By Leonardo Valenzuela Pérez on January 29, 2020
What is minga?
In Latin America, minga is a form of collective work that is not paid with money but is done with the conviction that it is possible to get faster and better outcomes for the common good when the community works collaboratively together. The word minga has its roots in the Quechua language, a living Indigenous language spoken by Andean communities in Argentina, Bolivia, Chile, Colombia, Ecuador and Peru.
Last year, a collective of Indigenous leaders from Latin America—concerned about the direction of current climate change negotiations—decided to make an international call to the Indigenous peoples of the world to come together in a Minga Indígena for the climate during the United Nations Climate Change Conference (COP25) in Santiago, Chile (later moved to Madrid, Spain).
The goals of Minga Indígena for COP25 were to uphold the right of traditional Indigenous governments to represent themselves and have a say about decisions that are extremely likely to affect their sovereignty and territories, including 80 percent of the biodiversity of the planet. Although the right to free prior and informed consent (FPIC) is part of international agreements like ILO169, the number of countries that have ratified the agreement is limited, the agreement has not been adequately implemented, and it does not go far enough to effectively allow Indigenous communities to say no to specific plans or projects in their territories. Minga Indígena has gathered around the UN Climate Change Conference because they believe that COP has proved ineffective on multiple fronts. It has not come up with workable solutions to the climate crisis. At the same time, it has proposed mechanisms like carbon markets that pose a serious threat to Indigenous territories and cultural survival.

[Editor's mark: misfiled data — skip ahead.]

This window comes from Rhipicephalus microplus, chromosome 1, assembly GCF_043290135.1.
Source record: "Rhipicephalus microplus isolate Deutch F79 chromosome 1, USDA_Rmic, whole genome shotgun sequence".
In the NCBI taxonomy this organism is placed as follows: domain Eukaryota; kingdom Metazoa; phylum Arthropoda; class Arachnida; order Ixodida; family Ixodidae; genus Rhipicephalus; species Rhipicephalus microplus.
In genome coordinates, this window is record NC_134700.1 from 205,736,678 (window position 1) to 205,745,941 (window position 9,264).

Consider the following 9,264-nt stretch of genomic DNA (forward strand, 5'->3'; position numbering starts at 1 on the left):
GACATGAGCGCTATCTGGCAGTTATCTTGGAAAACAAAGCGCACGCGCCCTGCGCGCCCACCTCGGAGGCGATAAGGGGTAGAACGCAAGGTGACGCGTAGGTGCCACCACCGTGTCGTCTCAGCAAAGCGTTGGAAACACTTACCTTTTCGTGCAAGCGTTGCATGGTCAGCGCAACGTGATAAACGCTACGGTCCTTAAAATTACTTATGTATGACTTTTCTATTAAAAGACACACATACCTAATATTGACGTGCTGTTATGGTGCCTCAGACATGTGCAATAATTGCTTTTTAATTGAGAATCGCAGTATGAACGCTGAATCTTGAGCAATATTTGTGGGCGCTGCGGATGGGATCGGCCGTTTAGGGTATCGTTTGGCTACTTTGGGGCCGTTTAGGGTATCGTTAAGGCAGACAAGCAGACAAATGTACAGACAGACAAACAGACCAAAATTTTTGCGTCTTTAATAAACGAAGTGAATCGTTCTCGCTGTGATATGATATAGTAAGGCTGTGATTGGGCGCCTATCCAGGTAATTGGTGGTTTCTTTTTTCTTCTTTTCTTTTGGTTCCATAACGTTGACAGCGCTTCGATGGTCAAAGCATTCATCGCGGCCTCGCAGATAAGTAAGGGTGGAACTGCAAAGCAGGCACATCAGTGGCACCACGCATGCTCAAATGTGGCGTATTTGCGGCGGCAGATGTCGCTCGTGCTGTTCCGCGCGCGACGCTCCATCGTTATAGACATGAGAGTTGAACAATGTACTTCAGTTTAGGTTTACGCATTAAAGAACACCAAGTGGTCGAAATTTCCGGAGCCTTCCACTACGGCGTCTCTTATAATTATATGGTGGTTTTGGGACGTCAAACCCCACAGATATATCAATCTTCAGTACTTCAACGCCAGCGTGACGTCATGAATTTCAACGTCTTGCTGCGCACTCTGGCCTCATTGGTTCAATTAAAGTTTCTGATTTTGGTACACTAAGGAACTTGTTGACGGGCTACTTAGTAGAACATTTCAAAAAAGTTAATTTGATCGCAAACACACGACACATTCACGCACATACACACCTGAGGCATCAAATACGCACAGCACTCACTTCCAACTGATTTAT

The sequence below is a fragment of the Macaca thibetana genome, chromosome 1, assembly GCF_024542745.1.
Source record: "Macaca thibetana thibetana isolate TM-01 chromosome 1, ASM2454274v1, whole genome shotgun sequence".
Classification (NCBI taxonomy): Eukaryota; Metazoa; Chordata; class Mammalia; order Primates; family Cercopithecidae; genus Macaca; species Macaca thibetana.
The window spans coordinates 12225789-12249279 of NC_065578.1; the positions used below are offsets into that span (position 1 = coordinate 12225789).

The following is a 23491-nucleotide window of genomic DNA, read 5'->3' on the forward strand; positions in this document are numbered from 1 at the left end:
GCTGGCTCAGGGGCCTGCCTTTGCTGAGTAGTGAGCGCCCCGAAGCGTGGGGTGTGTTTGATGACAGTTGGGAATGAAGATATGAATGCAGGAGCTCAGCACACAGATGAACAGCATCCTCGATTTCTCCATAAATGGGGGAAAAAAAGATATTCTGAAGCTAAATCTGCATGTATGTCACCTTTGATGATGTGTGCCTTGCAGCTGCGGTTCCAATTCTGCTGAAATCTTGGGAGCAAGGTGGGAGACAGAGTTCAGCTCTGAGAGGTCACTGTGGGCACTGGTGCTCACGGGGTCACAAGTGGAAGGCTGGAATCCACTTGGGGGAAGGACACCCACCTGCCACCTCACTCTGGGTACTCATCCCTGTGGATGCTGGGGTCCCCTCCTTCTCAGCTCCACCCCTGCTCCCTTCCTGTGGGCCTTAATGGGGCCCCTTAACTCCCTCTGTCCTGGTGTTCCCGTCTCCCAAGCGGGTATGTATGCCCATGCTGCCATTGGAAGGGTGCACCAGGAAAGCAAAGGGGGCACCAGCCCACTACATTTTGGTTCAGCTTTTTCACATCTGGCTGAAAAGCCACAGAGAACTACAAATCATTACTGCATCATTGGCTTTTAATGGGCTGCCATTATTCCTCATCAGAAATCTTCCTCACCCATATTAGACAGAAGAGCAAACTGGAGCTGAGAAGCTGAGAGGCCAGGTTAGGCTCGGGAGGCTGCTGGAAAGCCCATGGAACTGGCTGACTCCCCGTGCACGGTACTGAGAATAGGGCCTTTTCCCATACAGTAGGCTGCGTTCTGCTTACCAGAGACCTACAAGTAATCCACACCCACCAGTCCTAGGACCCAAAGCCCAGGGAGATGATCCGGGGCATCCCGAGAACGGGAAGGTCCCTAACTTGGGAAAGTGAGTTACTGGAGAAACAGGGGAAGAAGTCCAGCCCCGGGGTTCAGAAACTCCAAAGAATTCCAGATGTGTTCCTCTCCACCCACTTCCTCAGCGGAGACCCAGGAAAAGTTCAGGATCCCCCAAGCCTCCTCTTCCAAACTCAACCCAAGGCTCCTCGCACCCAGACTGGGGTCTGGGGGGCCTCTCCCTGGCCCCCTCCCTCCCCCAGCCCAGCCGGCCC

UUSC’s team met the Minga Indígena team through the United Nations Permanent Forum for Indigenous Issues (UNPFII). UUSC has engaged with the UNPFII since the early 2000s when the forum was created, a crucial space to support the work of our Indigenous partners and create new alliances. The concept of a large scale alternative Indigenous climate gathering—self-managed and grounded on the same organizing principles of autonomy and self-determination promoted by Indigenous peoples internationally—seemed like an ideal fit for a partnership with UUSC.